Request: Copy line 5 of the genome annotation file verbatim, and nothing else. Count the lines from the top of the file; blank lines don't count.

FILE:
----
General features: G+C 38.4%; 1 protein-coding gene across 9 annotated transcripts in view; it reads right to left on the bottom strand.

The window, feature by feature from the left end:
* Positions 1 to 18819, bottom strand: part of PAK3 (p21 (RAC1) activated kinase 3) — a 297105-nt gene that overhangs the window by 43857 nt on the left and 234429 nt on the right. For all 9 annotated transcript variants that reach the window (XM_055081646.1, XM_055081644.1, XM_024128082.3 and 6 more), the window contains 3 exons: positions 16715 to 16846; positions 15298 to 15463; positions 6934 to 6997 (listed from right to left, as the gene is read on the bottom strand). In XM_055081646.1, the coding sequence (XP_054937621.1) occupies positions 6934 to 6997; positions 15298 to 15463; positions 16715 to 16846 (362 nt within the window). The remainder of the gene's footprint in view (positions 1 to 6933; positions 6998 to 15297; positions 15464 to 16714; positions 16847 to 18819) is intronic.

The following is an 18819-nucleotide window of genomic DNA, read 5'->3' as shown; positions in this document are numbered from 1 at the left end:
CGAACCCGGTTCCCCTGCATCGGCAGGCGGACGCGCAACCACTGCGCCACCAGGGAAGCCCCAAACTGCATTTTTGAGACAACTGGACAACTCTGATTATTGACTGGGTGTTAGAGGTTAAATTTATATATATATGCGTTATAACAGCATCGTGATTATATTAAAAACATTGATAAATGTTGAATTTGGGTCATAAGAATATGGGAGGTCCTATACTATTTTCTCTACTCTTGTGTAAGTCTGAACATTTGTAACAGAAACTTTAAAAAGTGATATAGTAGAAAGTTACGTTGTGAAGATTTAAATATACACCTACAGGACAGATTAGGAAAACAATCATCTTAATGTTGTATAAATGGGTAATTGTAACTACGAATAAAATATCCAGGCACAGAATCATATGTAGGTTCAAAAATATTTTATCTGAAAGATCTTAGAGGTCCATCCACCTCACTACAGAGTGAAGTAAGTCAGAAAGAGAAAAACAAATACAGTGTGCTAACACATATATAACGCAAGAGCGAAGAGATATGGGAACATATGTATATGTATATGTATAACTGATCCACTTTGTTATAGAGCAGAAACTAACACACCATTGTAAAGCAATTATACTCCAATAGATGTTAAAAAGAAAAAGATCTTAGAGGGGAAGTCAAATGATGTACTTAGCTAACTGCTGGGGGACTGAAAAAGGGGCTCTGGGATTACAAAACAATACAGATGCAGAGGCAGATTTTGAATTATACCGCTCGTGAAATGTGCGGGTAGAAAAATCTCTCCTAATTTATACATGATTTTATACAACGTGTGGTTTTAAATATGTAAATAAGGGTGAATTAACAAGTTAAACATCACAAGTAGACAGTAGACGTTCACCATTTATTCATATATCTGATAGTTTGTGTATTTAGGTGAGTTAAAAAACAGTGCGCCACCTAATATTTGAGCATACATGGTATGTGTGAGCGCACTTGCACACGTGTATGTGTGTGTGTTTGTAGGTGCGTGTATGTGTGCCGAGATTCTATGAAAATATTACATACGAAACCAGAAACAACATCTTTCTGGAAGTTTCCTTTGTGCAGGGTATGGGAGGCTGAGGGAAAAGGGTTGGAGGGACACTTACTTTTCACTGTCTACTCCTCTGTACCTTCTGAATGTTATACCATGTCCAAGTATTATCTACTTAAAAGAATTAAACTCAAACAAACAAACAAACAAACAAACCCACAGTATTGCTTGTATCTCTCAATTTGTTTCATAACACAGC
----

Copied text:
CGAACCCGGTTCCCCTGCATCGGCAGGCGGACGCGCAACCACTGCGCCACCAGGGAAGCCCCAAACTGCATTTTTGAGACAACTGGACAACTCTGATTATTGACTGGGTGTTAGAGGTTAAATTTATATATATATGCGTTATAACAGCATCGTGATTATATTAAAAACATTGATAAATGTTGAATTTGGGTCATAAGAATATGGGAGGTCCTATACTATTTTCTCTACTCTTGTGTAAGTCTGAACATTTGTAACAGAAACTTTAAAAAGTGATATAGTAGAAAGTTACGTTGTGAAGATTTAAATATACACCTACAGGACAGATTAGGAAAACAATCATCTTAATGTTGTATAAATGGGTAATTGTAACTACGAATAAAATATCCAGGCACAGAATCATATGTAGGTTCAAAAATATTTTATCTGAAAGATCTTAGAGGTCCATCCACCTCACTACAGAGTGAAGTAAGTCAGAAAGAGAAAAACAAATACAGTGTGCTAACACATATATAACGCAAGAGCGAAGAGATATGGGAACATATGTATATGTATATGTATAACTGATCCACTTTGTTATAGAGCAGAAACTAACACACCATTGTAAAGCAATTATACTCCAATAGATGTTAAAAAGAAAAAGATCTTAGAGGGGAAGTCAAATGATGTACTTAGCTAACTGCTGGGGGACTGAAAAAGGGGCTCTGGGATTACAAAACAATACAGATGCAGAGGCAGATTTTGAATTATACCGCTCGTGAAATGTGCGGGTAGAAAAATCTCTCCTAATTTATACATGATTTTATACAACGTGTGGTTTTAAATATGTAAATAAGGGTGAATTAACAAGTTAAACATCACAAGTAGACAGTAGACGTTCACCATTTATTCATATATCTGATAGTTTGTGTATTTAGGTGAGTTAAAAAACAGTGCGCCACCTAATATTTGAGCATACATGGTATGTGTGAGCGCACTTGCACACGTGTATGTGTGTGTGTTTGTAGGTGCGTGTATGTGTGCCGAGATTCTATGAAAATATTACATACGAAACCAGAAACAACATCTTTCTGGAAGTTTCCTTTGTGCAGGGTATGGGAGGCTGAGGGAAAAGGGTTGGAGGGACACTTACTTTTCACTGTCTACTCCTCTGTACCTTCTGAATGTTATACCATGTCCAAGTATTATCTACTTAAAAGAATTAAACTCAAACAAACAAACAAACAAACAAACCCACAGTATTGCTTGTATCTCTCAATTTGTTTCATAACACAGC